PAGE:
My Refugee Experience
By the Rev. Steven D. Martin
The phone rang on a day when I was in a particularly hospitable mood. People who know me well might say that those days are not as plentiful as they should be.
I generally don’t take kindly to phone calls that interrupt my concentration with a sales pitch, but this day was different. The caller was from a small non-profit in Knoxville, Tennessee that works to provide sponsors for refugees in need of resettlement in the United States. She asked if the church I served as pastor would be willing to receive a packet of information about ways congregations can minister to refugees. A simple enough request, right? I responded, “Sure!”
Some small moments can set life on an entirely new course. That was one of those moments.
A week later, a second call came. A family that had been in refugee camps in Bosnia for several years was coming to the US and they needed a home. Would our church be willing to receive them and help resettle them in our community?
In the two weeks that followed, I became familiar with a variety of agencies including Church World Service, Episcopal Migration Ministries, Catholic Charities, the UN High Commission on Refugees, and the International Organization for Migration. I was learning a few words and phrases in Bosnian (and butchering them, as I would later discover). The church was making repairs to a house it owned in the neighborhood. And everyone was preparing to joyfully welcome strangers into their tiny community.
Just three weeks after that first phone call, we were standing at the airport welcoming a mother and her two children. The mother’s face was carved with the worry and stress of the years she had spent protecting her family. Her nineteen-year-old son was strong and unusually wise for his age. Her daughter was about to turn sixteen. They carried everything they owned in two suitcases.
Over the weeks and months that followed, I watched a church become transformed through the hospitality they extended to a family whose pain was so deep that few details of their situation emerged. The church members furnished a house for them, and helped them find jobs and them get settled. It was a community effort.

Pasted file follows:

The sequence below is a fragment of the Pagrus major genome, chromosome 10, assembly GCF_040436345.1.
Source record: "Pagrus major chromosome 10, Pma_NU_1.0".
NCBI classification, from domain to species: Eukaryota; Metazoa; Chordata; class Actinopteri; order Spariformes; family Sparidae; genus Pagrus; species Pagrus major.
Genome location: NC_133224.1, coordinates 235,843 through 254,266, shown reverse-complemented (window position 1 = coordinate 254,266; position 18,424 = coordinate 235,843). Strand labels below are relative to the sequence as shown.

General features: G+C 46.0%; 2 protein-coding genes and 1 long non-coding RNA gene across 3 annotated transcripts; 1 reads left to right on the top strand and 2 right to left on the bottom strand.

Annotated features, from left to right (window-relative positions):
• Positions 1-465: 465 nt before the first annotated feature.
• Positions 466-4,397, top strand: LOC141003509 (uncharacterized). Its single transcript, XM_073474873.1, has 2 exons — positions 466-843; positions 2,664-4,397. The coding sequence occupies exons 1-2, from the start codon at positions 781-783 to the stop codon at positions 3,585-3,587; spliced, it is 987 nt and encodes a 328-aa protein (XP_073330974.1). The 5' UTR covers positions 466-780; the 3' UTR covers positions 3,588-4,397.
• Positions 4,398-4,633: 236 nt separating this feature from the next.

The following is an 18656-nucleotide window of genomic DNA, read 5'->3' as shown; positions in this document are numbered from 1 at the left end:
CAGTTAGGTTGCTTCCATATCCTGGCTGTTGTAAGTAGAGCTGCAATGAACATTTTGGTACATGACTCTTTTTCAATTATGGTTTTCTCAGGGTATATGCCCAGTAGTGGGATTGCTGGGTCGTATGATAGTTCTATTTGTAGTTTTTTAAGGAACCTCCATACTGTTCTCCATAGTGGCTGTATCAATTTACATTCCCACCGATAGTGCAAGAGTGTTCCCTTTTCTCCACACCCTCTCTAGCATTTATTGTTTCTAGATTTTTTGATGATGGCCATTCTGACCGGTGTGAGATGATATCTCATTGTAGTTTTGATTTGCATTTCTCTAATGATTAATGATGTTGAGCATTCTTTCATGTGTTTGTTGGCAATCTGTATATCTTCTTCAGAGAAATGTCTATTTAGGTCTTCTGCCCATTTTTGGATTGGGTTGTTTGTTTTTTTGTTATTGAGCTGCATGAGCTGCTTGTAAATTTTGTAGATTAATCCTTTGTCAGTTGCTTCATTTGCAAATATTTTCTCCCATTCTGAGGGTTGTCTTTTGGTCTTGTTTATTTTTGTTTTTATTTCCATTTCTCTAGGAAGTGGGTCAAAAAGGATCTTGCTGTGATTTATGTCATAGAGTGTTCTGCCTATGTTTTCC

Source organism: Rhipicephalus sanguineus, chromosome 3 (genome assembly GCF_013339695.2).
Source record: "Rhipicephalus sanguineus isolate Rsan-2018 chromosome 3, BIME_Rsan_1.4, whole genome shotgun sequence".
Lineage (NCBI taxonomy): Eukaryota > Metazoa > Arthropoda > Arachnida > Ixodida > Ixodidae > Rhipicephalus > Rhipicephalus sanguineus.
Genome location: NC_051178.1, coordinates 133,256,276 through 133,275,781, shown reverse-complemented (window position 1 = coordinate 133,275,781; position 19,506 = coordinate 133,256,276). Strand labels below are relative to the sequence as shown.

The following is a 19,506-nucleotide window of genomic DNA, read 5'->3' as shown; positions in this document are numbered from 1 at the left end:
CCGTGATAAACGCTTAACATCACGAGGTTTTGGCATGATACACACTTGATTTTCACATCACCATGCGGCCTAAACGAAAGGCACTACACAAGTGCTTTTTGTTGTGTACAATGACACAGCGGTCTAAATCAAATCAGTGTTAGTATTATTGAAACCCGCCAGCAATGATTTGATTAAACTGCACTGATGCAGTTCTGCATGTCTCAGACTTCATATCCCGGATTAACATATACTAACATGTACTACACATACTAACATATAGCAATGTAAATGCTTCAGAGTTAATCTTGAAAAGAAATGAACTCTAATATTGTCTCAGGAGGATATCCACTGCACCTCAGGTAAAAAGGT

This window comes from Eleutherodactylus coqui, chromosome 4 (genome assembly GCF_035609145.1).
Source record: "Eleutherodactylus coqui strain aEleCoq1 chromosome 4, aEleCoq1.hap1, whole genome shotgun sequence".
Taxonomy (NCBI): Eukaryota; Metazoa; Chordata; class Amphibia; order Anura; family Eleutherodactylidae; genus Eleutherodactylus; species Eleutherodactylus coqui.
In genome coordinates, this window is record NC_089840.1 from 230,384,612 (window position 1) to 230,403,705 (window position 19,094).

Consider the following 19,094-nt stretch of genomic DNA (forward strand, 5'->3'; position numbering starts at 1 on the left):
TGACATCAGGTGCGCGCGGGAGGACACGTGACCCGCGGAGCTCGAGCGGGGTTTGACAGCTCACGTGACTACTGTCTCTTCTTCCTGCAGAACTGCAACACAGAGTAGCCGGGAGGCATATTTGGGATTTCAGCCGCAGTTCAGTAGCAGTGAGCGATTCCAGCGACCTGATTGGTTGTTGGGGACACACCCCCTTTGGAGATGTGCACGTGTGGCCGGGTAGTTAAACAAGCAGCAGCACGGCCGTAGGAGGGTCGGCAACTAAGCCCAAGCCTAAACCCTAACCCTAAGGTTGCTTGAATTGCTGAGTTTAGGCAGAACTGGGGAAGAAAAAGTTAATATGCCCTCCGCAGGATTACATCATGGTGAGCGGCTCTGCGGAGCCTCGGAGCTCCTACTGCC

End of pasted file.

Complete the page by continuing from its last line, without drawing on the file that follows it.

All this happened in the 1990s. It was before 9/11, the wars in Afghanistan and Iraq, and the most recent political campaign. It was at a time when there was little or no suspicion around refugees and their intentions. The idea of welcoming refugees was not a political football. Thank God it wasn’t.
A few years ago, through the magic of social media, I was able to reconnect with the family we sponsored. They now live in another city. Their two suitcases of worldly possessions had turned into three houses, two dogs, and several children, all of which they worked hard for. The mother’s heavy gaze had turned to a bright and hopeful smile. The older son had raised a family. The youngest daughter had finished medical school and is now a practicing endocrinologist with a husband and two beautiful children.
Perhaps the biggest change came in me. The experience made me care. It connected me to the suffering of war. It gave me an experience through which I learned, once again, that people are good and we have nothing to fear when we welcome the stranger. In fact, welcoming the sojourner makes us better people. Perhaps that’s why it’s so central to the scriptures.
I’m thinking about this experience today because our government is placing strict limits on the kind of people who can come to this country. It’s as if refugees are a terrible burden to bear rather than an opportunity for growth, service and love.
Our lives are most often changed through the people we meet. It would be a terrible loss if we never had an opportunity to know people different from ourselves. I can attest that the family we sponsored made me, and everyone else who encountered them, richer.
The Rev. Steven D. Martin is director of communications at the National Council of Churches USA.
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The views expressed are those of the author or authors alone, and not those of the American Baptist Home Mission Societies.